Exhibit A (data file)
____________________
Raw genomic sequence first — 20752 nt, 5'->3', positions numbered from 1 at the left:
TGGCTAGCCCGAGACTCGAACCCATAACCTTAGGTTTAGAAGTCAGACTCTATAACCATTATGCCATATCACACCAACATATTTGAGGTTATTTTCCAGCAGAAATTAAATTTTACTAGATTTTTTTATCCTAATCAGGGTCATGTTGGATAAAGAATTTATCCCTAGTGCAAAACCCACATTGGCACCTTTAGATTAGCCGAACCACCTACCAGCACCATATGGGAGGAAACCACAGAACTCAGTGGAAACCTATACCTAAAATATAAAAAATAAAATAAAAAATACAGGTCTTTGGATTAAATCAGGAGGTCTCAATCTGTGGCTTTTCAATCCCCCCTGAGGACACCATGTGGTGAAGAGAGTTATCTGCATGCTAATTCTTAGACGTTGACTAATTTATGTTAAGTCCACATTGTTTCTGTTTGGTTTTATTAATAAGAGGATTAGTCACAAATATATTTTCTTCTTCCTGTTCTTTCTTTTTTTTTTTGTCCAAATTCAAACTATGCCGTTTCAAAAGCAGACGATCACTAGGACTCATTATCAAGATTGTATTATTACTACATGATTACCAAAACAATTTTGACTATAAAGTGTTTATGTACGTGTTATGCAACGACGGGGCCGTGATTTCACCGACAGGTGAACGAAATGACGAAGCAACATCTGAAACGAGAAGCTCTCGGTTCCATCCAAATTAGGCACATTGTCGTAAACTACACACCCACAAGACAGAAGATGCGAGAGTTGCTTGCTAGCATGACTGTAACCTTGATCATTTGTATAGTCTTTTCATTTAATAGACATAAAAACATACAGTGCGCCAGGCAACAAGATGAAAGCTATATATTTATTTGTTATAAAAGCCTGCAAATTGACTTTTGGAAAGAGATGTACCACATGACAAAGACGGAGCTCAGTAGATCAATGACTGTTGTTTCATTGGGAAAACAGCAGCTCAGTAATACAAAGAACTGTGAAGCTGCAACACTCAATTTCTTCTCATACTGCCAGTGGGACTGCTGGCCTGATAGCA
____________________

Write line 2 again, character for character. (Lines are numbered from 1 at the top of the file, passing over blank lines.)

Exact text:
TGGCTAGCCCGAGACTCGAACCCATAACCTTAGGTTTAGAAGTCAGACTCTATAACCATTATGCCATATCACACCAACATATTTGAGGTTATTTTCCAGCAGAAATTAAATTTTACTAGATTTTTTTATCCTAATCAGGGTCATGTTGGATAAAGAATTTATCCCTAGTGCAAAACCCACATTGGCACCTTTAGATTAGCCGAACCACCTACCAGCACCATATGGGAGGAAACCACAGAACTCAGTGGAAACCTATACCTAAAATATAAAAAATAAAATAAAAAATACAGGTCTTTGGATTAAATCAGGAGGTCTCAATCTGTGGCTTTTCAATCCCCCCTGAGGACACCATGTGGTGAAGAGAGTTATCTGCATGCTAATTCTTAGACGTTGACTAATTTATGTTAAGTCCACATTGTTTCTGTTTGGTTTTATTAATAAGAGGATTAGTCACAAATATATTTTCTTCTTCCTGTTCTTTCTTTTTTTTTTTGTCCAAATTCAAACTATGCCGTTTCAAAAGCAGACGATCACTAGGACTCATTATCAAGATTGTATTATTACTACATGATTACCAAAACAATTTTGACTATAAAGTGTTTATGTACGTGTTATGCAACGACGGGGCCGTGATTTCACCGACAGGTGAACGAAATGACGAAGCAACATCTGAAACGAGAAGCTCTCGGTTCCATCCAAATTAGGCACATTGTCGTAAACTACACACCCACAAGACAGAAGATGCGAGAGTTGCTTGCTAGCATGACTGTAACCTTGATCATTTGTATAGTCTTTTCATTTAATAGACATAAAAACATACAGTGCGCCAGGCAACAAGATGAAAGCTATATATTTATTTGTTATAAAAGCCTGCAAATTGACTTTTGGAAAGAGATGTACCACATGACAAAGACGGAGCTCAGTAGATCAATGACTGTTGTTTCATTGGGAAAACAGCAGCTCAGTAATACAAAGAACTGTGAAGCTGCAACACTCAATTTCTTCTCATACTGCCAGTGGGACTGCTGGCCTGATAGCA